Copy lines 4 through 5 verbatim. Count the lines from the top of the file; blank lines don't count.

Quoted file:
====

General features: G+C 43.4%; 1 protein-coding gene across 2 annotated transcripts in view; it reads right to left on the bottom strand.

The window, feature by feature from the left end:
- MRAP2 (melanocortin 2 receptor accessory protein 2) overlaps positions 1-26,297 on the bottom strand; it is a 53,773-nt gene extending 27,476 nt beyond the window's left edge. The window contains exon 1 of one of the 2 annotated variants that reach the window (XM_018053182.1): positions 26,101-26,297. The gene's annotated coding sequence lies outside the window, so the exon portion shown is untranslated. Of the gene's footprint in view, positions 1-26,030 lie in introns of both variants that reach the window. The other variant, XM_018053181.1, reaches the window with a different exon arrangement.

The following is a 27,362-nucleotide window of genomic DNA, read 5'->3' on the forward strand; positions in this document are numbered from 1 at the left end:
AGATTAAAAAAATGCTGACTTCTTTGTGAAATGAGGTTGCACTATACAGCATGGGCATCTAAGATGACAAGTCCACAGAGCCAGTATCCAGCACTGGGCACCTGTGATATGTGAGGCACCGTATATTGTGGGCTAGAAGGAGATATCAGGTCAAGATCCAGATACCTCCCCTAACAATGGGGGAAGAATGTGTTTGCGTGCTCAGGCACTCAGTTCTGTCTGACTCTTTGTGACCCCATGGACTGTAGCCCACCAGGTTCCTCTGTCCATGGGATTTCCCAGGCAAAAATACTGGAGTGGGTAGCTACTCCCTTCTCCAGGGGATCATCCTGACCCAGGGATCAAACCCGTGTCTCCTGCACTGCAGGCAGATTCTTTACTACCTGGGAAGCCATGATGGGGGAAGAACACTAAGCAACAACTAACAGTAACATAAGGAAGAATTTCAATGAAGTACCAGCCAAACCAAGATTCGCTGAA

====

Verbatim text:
The following is a 27,362-nucleotide window of genomic DNA, read 5'->3' on the forward strand; positions in this document are numbered from 1 at the left end:
AGATTAAAAAAATGCTGACTTCTTTGTGAAATGAGGTTGCACTATACAGCATGGGCATCTAAGATGACAAGTCCACAGAGCCAGTATCCAGCACTGGGCACCTGTGATATGTGAGGCACCGTATATTGTGGGCTAGAAGGAGATATCAGGTCAAGATCCAGATACCTCCCCTAACAATGGGGGAAGAATGTGTTTGCGTGCTCAGGCACTCAGTTCTGTCTGACTCTTTGTGACCCCATGGACTGTAGCCCACCAGGTTCCTCTGTCCATGGGATTTCCCAGGCAAAAATACTGGAGTGGGTAGCTACTCCCTTCTCCAGGGGATCATCCTGACCCAGGGATCAAACCCGTGTCTCCTGCACTGCAGGCAGATTCTTTACTACCTGGGAAGCCATGATGGGGGAAGAACACTAAGCAACAACTAACAGTAACATAAGGAAGAATTTCAATGAAGTACCAGCCAAACCAAGATTCGCTGAA